|Publication number||US5961095 A|
|Application number||US 08/913,234|
|Publication date||Oct 5, 1999|
|Filing date||Mar 8, 1996|
|Priority date||Mar 10, 1995|
|Also published as||DE19508644A1, DE19508644B4, EP0813636A1, EP0813636B1, WO1996028618A1|
|Publication number||08913234, 913234, PCT/1996/442, PCT/DE/1996/000442, PCT/DE/1996/00442, PCT/DE/96/000442, PCT/DE/96/00442, PCT/DE1996/000442, PCT/DE1996/00442, PCT/DE1996000442, PCT/DE199600442, PCT/DE96/000442, PCT/DE96/00442, PCT/DE96000442, PCT/DE9600442, US 5961095 A, US 5961095A, US-A-5961095, US5961095 A, US5961095A|
|Original Assignee||Schrott; Harald|
|Export Citation||BiBTeX, EndNote, RefMan|
|Patent Citations (18), Non-Patent Citations (2), Referenced by (64), Classifications (8), Legal Events (5)|
|External Links: USPTO, USPTO Assignment, Espacenet|
The invention relates to a water outlet faucet having a transmitter, a receiver and an electronic circuit arrangement for non-contact actuation of a built-in shut-off valve, "Non-contact" water outlet faucets of this type are to be understood both as wash basin faucets and other washing devices and the like required in the sanitary sector. They generally operate using infrared beams, which are reflected by the hands or other body parts of the user and are picked up by the receiver.
There are already intelligent water outlet faucets which contain a highly developed, comprehensive electronic circuit arrangement (microprocessor), which is fed by a built-in battery. Such a circuit arrangement can be operated in various modes of operation, so-called functions, which differ from the basic mode of operation in which cold water flows as long as there are hands under the outlet. The selection of the mode of operation takes place with the aid of a special setting device (remote control) by transmitting infrared setting signals which are picked up by a decoding device contained in the circuit arrangement via the receiver, which is otherwise used operationally, for example as a photoresistor.
However, the device is generally not ready to pick up, its operation is to some extent complicated and it makes the purchase price of the automatic faucet more expensive.
Another faucet of this type is described in the utility model DE-U-92 11 577. A distinction is made there between the operating modes or functions OFF, COLD, AUTOMATIC and HOT. A selection switch is provided for adjusting a specific function, the rotating element of which engages in the various stop locations. A multiple key switch is provided as alternative. However, the installation of such a relatively complicated switch on a water faucet is problematic and involved due to the space requirement as well as the necessary protection against moisture.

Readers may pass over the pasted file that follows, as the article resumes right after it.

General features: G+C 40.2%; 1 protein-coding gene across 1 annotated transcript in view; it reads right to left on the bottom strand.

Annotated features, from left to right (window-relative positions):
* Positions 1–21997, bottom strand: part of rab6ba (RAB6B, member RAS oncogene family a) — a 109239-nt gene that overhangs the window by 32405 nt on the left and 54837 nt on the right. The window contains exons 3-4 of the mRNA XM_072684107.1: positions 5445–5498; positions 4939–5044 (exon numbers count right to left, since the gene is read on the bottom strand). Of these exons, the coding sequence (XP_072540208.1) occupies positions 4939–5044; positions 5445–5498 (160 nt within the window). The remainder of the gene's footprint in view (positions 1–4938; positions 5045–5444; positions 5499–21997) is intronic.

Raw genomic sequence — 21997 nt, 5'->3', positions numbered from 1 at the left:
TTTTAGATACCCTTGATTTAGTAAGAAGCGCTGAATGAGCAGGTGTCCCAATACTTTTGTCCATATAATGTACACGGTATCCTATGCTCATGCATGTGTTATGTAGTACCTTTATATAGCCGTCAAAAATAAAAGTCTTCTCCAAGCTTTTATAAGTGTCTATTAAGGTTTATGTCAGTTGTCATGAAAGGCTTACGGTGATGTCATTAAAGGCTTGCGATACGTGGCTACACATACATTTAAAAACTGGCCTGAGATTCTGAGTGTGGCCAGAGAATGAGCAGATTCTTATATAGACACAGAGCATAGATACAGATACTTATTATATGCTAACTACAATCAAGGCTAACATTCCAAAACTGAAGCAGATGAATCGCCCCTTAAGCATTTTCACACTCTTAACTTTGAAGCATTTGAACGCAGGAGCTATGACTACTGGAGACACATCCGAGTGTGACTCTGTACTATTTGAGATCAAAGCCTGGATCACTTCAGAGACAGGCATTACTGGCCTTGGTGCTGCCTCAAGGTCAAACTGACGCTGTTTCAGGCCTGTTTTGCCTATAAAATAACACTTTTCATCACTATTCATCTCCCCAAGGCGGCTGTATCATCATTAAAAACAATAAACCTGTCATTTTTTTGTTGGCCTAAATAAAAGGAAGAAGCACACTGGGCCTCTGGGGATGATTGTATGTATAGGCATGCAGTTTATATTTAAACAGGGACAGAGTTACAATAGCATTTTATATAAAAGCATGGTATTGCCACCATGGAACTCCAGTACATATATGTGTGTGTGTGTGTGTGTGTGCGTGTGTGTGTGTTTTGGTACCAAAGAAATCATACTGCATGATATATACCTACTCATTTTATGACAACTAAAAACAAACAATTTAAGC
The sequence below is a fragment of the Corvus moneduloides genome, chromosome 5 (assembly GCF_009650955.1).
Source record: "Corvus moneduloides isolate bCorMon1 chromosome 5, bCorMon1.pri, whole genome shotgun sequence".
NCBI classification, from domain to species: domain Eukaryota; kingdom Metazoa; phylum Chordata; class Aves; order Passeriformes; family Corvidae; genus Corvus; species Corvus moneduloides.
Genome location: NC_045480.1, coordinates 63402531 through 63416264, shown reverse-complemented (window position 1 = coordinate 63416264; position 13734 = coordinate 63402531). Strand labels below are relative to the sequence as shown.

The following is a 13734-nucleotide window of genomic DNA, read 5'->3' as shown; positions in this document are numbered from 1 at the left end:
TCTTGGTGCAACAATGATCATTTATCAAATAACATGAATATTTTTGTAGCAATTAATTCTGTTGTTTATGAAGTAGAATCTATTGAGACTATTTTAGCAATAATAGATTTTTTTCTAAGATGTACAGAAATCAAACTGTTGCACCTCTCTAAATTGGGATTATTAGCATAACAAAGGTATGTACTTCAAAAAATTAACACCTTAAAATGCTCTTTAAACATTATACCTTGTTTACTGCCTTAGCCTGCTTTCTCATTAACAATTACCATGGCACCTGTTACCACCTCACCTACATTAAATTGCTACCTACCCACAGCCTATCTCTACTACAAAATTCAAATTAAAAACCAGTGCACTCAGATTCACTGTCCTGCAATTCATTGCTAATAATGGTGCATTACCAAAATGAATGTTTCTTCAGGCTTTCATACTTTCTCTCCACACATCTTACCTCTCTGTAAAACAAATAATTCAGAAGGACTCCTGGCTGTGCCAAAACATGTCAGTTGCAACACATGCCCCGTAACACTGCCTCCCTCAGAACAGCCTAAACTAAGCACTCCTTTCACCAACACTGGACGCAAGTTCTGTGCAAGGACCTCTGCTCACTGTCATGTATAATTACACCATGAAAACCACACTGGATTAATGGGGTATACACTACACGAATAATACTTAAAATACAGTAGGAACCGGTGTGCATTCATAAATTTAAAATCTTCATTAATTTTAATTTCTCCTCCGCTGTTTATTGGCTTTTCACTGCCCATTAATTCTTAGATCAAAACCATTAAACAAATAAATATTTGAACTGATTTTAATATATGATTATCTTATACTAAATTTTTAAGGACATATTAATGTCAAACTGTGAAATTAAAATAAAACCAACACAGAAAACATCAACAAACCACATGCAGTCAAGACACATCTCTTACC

The invention is therefore based on the object of carrying out the selection of the function, or the changing over of the electronic circuit arrangement from one function to another, in a more expedient and simpler fashion.
Starting from a water outlet faucet of the type mentioned at the outset, this object is achieved according to the invention in that an externally accessible, hand-operated electric OFF/ON switch is arranged on the faucet which generates respective actuation setting commands in the form of switching pulse groups that differ in terms of number and/or length and/or the sequence of the individual pulses. A decoding device of the water outlet faucet is adjusted to the switching pulse groups. A switch is firmly fitted to the faucet, the switch being readily operated by hand and serving as command transmitter for the appropriately configured electronic circuit arrangement or its decoding device. Using the switch, OFF/ON signals and hence pulses of any desired duration-can be entered, which are picked up by the decoding device and converted in a desired manner. The command is, for example, a pulse group which differs from another pulse group in particular by the number and/or length and/or sequence of its individual pulses. For example, the commands for the selection of the function can be identified by a number of short pulses and the setting commands of the subfunction can be identified by longer pulses.
In the preferred and simplest case, the switch is a pushbutton, which is seated on the outer surface of the faucet and is readily accessible. However, it can also be built into the faucet and covered by a watertight skin or can be actuated by means of a pin or any other simple tool. It is further proposed to design the switch as a so-called sensor switch on a capacitive basis. Finally, if a plurality of photoresistors are provided as the receiver for normal operation or else by means of an additional "input receiver", this receiver can be used as a switch by being completely covered by the fingertip. This capability for influencing the circuit arrangement presupposes, however, that by means of a comparison measurement using another receiver, it has been established that a specific room illumination is present, and the darkening of the "input receiver" cannot be attributed to total darkening of the operating room.